Following the City Council’s authorization of the transaction without voter approval, San Diegans for Open Government (“SanDOG”) brought suit challenging its validity under Section 90.1, as amended in 2016. SanDOG claimed the transaction was invalid because the City was paying for the bonds out of the general fund, the bonds were not going to be used for any of the specified water activities, and the City had not obtained voter approval.

The court held that the transaction did not violate Section 90.1 because Section 90.1 did not apply to Financing Authority-issued bonds or lease revenue bonds. The court reached its decision after evaluating the historical context of the Charter and the ballot materials provided to voters prior to the amendments’ approval. Historically, prior iterations of Section 90.1 had dealt with funding mechanisms for water facilities, and the 2016 amendments continued this trend. The use of the Financing Authority for issuance of lease revenue bonds was a well-established, distinct issue, indicating that the amendments did not cover these types of bonds.

Additionally, the ballot materials provided to voters exclusively discussed “city-issued bonds,” and did not mention the Financing Authority. The omission of any mention of the Financing Authority indicated that voters did not contemplate the Financing Authority when voting. Further, the court held that bonds issued by the Financing Authority were not under the umbrella of “city-issued bonds” because those were not sold by the City and did not require the City to pay back investors. Even though governed by members of the City Council, the Financing Authority was a separate entity from the City, in that they did not share debt or bond obligations. Thus, the court held that Section 90.1 did not apply to Financing Authority-issued bonds.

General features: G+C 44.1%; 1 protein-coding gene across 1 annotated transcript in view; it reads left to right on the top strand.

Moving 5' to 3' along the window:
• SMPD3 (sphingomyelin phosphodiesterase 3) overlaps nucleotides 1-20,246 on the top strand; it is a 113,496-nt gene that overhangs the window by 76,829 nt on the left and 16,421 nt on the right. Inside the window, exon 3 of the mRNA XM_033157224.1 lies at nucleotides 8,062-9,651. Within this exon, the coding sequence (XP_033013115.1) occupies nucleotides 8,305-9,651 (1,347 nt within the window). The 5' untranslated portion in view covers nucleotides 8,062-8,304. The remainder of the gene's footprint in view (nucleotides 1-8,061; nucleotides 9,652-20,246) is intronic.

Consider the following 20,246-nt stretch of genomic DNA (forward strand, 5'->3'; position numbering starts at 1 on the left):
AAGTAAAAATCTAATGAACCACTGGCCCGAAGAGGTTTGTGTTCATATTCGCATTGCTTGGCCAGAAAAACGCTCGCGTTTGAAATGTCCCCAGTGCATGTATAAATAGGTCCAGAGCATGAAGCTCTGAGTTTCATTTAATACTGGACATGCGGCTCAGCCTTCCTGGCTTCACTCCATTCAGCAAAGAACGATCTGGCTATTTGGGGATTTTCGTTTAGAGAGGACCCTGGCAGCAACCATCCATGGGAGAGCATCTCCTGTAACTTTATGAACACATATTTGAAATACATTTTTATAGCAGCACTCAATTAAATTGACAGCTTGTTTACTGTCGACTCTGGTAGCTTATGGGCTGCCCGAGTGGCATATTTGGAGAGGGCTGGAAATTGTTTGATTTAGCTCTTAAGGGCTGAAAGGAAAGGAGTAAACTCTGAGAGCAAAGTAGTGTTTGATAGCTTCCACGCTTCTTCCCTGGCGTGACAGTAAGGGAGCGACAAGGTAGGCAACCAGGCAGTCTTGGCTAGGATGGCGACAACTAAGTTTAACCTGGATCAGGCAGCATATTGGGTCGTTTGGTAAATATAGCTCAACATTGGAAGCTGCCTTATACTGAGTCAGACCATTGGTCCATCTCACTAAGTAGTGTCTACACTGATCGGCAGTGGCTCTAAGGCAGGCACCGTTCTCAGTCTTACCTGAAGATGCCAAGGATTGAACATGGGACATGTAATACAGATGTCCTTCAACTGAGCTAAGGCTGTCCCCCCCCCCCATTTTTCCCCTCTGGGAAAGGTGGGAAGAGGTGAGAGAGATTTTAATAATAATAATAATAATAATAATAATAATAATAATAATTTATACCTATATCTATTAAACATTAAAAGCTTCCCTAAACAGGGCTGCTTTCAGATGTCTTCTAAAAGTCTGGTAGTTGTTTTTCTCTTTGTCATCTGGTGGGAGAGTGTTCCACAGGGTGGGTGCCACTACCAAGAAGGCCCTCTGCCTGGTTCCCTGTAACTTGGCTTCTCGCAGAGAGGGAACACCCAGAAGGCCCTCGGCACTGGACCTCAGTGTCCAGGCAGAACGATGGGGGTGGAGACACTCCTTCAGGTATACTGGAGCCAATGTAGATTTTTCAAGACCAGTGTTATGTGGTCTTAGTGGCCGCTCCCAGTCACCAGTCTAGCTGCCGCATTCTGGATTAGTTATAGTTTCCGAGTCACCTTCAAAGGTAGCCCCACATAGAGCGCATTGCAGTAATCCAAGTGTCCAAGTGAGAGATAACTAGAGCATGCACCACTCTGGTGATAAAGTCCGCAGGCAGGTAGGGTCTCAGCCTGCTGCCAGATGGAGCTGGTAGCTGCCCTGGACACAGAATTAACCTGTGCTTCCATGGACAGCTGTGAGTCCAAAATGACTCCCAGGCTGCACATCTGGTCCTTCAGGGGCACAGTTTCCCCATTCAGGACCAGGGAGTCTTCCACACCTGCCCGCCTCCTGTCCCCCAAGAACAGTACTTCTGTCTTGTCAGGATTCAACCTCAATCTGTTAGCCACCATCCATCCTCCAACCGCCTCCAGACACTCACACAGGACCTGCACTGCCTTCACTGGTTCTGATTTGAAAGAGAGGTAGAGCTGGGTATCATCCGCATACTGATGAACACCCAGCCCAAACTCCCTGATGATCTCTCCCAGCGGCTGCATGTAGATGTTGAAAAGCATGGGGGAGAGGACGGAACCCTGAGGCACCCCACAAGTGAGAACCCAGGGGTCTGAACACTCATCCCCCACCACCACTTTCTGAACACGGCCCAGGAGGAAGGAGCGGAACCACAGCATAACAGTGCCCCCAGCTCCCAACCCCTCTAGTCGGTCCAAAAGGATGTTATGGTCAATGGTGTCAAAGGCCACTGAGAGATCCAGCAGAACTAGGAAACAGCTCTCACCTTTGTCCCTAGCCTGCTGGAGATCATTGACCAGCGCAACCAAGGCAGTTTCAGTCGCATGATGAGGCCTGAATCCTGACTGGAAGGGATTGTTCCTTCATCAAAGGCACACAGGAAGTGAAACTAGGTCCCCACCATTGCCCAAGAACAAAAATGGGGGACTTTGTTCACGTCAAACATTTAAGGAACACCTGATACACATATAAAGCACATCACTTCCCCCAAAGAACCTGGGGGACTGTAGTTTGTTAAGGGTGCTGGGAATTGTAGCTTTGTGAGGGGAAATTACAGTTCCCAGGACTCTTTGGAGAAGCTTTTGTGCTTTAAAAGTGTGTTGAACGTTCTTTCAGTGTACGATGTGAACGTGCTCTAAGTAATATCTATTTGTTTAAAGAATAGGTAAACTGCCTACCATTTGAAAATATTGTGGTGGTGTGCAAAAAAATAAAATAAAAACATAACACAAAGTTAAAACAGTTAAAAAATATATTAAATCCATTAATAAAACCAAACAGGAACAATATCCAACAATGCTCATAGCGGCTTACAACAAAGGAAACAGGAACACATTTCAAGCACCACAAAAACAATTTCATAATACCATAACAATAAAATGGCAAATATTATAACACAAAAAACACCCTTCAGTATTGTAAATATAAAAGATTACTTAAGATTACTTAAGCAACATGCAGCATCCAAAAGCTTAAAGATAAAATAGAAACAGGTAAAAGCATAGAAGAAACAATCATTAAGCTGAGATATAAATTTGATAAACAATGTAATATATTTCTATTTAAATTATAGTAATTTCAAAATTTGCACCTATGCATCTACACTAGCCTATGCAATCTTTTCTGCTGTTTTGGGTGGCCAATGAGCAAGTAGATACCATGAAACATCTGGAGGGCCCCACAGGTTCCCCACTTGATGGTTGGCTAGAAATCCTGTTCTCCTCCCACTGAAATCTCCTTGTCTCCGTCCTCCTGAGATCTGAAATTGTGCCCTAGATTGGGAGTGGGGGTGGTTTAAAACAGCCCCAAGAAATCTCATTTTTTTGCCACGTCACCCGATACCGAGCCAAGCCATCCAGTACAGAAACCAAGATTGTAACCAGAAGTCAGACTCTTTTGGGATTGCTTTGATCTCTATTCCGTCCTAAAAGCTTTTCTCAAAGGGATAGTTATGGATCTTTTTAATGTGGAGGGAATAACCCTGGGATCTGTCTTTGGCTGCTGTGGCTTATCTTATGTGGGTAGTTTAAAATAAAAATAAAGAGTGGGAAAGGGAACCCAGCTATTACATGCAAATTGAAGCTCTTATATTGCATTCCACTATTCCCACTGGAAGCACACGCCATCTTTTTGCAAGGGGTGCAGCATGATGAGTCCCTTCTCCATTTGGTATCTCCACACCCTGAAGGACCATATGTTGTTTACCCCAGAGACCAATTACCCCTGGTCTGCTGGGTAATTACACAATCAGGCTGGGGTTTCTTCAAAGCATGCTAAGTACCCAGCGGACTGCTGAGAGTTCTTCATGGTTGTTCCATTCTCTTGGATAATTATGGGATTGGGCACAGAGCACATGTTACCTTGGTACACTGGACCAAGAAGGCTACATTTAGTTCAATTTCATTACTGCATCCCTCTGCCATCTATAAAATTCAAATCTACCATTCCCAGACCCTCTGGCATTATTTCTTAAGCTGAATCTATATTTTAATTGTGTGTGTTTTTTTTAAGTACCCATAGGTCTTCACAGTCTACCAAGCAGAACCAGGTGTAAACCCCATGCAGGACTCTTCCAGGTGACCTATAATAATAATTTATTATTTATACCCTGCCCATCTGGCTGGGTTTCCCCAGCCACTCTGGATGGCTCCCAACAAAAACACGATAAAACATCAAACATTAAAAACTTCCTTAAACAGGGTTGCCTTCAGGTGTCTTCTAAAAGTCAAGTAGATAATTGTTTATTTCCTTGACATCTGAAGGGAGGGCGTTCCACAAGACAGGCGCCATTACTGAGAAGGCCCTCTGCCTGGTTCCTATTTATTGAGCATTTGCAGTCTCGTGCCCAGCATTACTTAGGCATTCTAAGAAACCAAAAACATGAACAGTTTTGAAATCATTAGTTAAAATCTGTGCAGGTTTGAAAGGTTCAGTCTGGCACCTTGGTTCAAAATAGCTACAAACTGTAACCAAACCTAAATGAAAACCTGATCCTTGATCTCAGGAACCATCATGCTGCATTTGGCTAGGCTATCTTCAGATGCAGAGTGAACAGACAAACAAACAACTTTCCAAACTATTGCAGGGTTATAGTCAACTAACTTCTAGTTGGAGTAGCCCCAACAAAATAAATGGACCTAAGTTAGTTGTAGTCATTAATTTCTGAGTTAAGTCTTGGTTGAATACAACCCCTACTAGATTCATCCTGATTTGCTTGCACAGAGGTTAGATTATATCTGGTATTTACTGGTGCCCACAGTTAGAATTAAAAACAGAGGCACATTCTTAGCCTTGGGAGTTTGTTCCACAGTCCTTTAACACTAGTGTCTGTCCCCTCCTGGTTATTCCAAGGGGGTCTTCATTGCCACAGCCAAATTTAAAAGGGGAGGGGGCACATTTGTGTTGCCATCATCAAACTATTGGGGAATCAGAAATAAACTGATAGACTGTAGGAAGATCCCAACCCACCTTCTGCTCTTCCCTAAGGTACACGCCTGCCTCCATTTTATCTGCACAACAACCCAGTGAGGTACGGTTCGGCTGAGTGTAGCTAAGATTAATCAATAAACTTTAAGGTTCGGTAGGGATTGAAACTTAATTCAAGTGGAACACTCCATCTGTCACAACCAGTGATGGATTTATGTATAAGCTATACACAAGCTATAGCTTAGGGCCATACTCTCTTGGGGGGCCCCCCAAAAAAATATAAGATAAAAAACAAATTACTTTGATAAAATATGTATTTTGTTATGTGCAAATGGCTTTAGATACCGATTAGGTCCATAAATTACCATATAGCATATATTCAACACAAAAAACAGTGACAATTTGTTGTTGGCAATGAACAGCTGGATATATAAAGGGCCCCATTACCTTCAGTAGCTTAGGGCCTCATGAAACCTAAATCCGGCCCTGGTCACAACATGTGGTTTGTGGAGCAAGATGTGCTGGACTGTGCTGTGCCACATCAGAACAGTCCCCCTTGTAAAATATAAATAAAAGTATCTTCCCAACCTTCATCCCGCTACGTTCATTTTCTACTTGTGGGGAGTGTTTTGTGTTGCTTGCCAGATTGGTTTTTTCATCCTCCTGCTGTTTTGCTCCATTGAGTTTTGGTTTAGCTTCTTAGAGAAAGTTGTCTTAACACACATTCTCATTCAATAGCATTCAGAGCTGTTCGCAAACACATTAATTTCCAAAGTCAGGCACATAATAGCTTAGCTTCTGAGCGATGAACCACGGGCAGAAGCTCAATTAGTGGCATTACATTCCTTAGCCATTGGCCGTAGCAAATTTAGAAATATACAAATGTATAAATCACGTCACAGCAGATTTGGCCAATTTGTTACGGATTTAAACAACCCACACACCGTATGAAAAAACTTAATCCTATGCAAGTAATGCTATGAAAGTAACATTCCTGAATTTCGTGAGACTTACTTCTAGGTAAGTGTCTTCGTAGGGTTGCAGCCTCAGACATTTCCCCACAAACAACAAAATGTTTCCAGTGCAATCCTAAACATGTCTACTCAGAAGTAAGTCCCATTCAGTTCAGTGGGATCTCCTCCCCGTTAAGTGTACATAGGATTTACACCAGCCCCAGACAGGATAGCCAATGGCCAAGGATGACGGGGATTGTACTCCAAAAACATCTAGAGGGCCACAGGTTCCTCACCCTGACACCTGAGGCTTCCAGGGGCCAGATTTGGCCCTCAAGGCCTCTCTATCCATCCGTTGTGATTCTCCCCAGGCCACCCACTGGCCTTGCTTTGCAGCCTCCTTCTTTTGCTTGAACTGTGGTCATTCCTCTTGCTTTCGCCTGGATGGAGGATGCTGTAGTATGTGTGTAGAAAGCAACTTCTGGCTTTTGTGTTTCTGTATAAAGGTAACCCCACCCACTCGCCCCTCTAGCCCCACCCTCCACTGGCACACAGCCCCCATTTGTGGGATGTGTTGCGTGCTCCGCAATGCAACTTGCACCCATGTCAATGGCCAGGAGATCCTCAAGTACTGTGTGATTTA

The court held that even if Section 90.1 did apply to Financing Authority-issued bonds, the transaction still would not be in violation of the Charter because the Charter did not apply to lease revenue bonds. Relying again on historical context and ballot materials, the court found that, historically, revenue bonds were not considered to include lease revenue bonds. The court further found that the description of revenue bonds in the ballot materials as “bonds that are payable from enterprise funds” did not encompass the lease revenue bonds at issue because the City was making the lease payments from its general fund and the City did not pledge its lease payments to the bonds. Thus, Section 90.1 did not apply to the lease revenue bonds in this transaction.

In short, because Section 90.1 applied to neither the Financing Authority-issued bonds nor the lease revenue bonds, the transaction was not within the scope of Section 90.1 and was valid without voter approval.

A California Court of Appeal held that longstanding use of a landowner’s property for access and parking by residents of the adjacent lot had established a prescriptive easement. Husain v. California Pacific Bank, 61 Cal.App.5th 717 (2021).